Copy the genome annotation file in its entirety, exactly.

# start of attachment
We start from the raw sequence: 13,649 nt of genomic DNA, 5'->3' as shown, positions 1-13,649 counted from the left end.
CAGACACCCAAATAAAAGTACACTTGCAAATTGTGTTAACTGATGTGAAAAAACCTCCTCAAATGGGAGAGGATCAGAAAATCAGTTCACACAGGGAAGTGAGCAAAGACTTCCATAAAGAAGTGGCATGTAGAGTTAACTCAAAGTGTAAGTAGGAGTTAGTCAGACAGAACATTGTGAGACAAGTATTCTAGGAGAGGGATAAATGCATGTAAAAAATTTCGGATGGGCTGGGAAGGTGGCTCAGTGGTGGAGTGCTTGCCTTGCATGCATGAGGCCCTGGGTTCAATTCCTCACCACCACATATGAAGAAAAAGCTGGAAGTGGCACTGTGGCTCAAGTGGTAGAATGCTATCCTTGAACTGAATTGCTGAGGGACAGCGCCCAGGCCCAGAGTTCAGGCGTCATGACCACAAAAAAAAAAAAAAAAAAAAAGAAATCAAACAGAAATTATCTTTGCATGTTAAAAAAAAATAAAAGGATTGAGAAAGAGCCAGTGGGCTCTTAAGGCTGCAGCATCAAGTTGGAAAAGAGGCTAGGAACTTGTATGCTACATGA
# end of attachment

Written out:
We start from the raw sequence: 13,649 nt of genomic DNA, 5'->3' as shown, positions 1-13,649 counted from the left end.
CAGACACCCAAATAAAAGTACACTTGCAAATTGTGTTAACTGATGTGAAAAAACCTCCTCAAATGGGAGAGGATCAGAAAATCAGTTCACACAGGGAAGTGAGCAAAGACTTCCATAAAGAAGTGGCATGTAGAGTTAACTCAAAGTGTAAGTAGGAGTTAGTCAGACAGAACATTGTGAGACAAGTATTCTAGGAGAGGGATAAATGCATGTAAAAAATTTCGGATGGGCTGGGAAGGTGGCTCAGTGGTGGAGTGCTTGCCTTGCATGCATGAGGCCCTGGGTTCAATTCCTCACCACCACATATGAAGAAAAAGCTGGAAGTGGCACTGTGGCTCAAGTGGTAGAATGCTATCCTTGAACTGAATTGCTGAGGGACAGCGCCCAGGCCCAGAGTTCAGGCGTCATGACCACAAAAAAAAAAAAAAAAAAAAAGAAATCAAACAGAAATTATCTTTGCATGTTAAAAAAAAATAAAAGGATTGAGAAAGAGCCAGTGGGCTCTTAAGGCTGCAGCATCAAGTTGGAAAAGAGGCTAGGAACTTGTATGCTACATGA